The guide is from this page.

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If you write clearly, then your readers may understand your mathematics and conclude that it isn’t profound. Worse, a referee may find your errors. Here are some tips for avoiding these awful possibilities.

- Never explain why you need all those weird conditions, or what they mean. For example, simply begin your paper with two pages of notations and conditions without explaining that they mean that the varieties you are considering have zero-dimensional boundary. In fact, never explain what you are doing, or why you are doing it. The best-written paper is one in which the reader will not discover what you have proved until he has read the whole paper, if then.

- Refer to another obscure paper for all the basic (nonstandard) definitions you use, or never explain them at all. This almost guarantees that no one will understand what you are talking about (and makes it easier to use the next tip). In particular, never explain your sign conventions — if you do, someone may be able to prove that your signs are wrong.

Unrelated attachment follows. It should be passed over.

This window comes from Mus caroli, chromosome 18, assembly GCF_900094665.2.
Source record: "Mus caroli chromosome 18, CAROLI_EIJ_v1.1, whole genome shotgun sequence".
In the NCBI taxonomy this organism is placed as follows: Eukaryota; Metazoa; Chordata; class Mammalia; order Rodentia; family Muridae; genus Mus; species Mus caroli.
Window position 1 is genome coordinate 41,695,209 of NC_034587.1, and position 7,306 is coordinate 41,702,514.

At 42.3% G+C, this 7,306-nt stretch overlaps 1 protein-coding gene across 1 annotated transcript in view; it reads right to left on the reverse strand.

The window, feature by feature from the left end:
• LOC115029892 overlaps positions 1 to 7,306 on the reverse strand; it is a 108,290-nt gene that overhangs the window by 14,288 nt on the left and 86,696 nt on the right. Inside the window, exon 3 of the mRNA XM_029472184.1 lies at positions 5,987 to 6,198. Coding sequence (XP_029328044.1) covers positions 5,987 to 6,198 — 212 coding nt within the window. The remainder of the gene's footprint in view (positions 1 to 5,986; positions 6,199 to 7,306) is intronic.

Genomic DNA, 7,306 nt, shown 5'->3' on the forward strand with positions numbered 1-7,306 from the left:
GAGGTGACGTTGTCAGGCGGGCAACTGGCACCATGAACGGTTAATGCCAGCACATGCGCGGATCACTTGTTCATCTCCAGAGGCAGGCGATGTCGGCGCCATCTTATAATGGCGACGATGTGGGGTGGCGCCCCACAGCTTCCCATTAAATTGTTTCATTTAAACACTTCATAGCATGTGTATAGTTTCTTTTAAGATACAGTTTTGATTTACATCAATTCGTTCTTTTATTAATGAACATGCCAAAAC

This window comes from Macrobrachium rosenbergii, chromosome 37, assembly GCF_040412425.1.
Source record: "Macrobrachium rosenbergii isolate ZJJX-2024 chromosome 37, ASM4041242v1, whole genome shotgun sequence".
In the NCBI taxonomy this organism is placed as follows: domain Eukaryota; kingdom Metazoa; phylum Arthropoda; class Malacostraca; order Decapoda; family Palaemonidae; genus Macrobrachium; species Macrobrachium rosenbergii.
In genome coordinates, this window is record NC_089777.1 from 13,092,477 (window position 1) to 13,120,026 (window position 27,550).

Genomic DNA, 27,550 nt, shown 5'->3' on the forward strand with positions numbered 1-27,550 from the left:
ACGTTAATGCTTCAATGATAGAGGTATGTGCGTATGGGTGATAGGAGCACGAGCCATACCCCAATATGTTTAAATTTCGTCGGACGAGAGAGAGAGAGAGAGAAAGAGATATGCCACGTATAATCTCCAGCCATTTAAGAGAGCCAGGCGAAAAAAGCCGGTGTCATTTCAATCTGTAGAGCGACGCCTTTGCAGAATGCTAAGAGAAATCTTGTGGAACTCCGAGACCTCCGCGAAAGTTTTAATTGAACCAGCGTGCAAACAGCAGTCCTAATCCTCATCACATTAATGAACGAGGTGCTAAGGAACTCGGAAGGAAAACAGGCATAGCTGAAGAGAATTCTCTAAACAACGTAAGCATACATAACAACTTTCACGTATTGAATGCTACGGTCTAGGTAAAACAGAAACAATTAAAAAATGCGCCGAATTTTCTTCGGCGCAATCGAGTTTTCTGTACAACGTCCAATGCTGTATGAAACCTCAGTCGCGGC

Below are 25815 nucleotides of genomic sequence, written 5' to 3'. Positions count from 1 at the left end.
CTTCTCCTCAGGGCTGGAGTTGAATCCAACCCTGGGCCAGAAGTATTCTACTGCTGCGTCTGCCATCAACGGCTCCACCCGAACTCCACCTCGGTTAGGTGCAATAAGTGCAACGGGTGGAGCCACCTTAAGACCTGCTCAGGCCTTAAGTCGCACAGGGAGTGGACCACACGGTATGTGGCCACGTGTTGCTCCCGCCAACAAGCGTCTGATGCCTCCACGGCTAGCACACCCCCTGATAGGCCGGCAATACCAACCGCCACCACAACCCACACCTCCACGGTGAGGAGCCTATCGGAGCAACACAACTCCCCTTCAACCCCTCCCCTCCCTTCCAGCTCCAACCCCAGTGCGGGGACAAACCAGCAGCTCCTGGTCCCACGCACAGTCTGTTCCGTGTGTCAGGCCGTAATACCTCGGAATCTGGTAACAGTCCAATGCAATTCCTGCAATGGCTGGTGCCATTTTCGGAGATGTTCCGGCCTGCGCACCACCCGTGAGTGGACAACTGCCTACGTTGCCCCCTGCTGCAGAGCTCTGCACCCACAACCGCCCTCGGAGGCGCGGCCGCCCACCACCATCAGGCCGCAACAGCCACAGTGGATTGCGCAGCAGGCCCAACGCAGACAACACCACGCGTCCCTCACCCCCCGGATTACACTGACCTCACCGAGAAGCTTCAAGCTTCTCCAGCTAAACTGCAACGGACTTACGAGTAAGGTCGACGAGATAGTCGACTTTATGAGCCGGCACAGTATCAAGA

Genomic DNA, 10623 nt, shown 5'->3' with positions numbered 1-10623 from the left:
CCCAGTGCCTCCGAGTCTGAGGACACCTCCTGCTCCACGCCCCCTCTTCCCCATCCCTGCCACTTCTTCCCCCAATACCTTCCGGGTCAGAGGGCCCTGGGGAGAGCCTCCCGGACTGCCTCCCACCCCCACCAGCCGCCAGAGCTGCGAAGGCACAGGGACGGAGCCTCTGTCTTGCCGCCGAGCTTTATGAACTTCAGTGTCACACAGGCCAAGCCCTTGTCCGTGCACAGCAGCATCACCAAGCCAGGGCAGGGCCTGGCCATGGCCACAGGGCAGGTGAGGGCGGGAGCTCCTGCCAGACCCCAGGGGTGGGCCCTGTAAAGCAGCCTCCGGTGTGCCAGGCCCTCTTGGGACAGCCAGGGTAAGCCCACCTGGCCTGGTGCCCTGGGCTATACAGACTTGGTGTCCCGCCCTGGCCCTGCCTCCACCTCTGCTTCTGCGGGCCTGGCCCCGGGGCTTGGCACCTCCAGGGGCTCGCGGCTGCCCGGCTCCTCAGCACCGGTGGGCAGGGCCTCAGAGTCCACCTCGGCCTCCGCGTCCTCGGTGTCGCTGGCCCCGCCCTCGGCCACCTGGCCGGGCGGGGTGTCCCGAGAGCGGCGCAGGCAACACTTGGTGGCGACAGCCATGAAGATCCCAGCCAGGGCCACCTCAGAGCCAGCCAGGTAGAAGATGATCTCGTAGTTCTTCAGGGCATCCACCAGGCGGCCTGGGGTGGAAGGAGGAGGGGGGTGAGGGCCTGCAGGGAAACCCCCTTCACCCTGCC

- When having difficulties proving a theorem, try the method of “variation of definition”—this involves implicitly using more that one definition for a term in the course of a single proof.
- Use
*c, a, b *respectively to denote elements of sets *A, B, C *.

the rest of the tips

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And another guide

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## About Artem Novozhilov

I am an applied mathematician interested in studying various evolutionary processes by means of mathematical models. More on my professional activities can be found on my page
https://www.ndsu.edu/pubweb/~novozhil/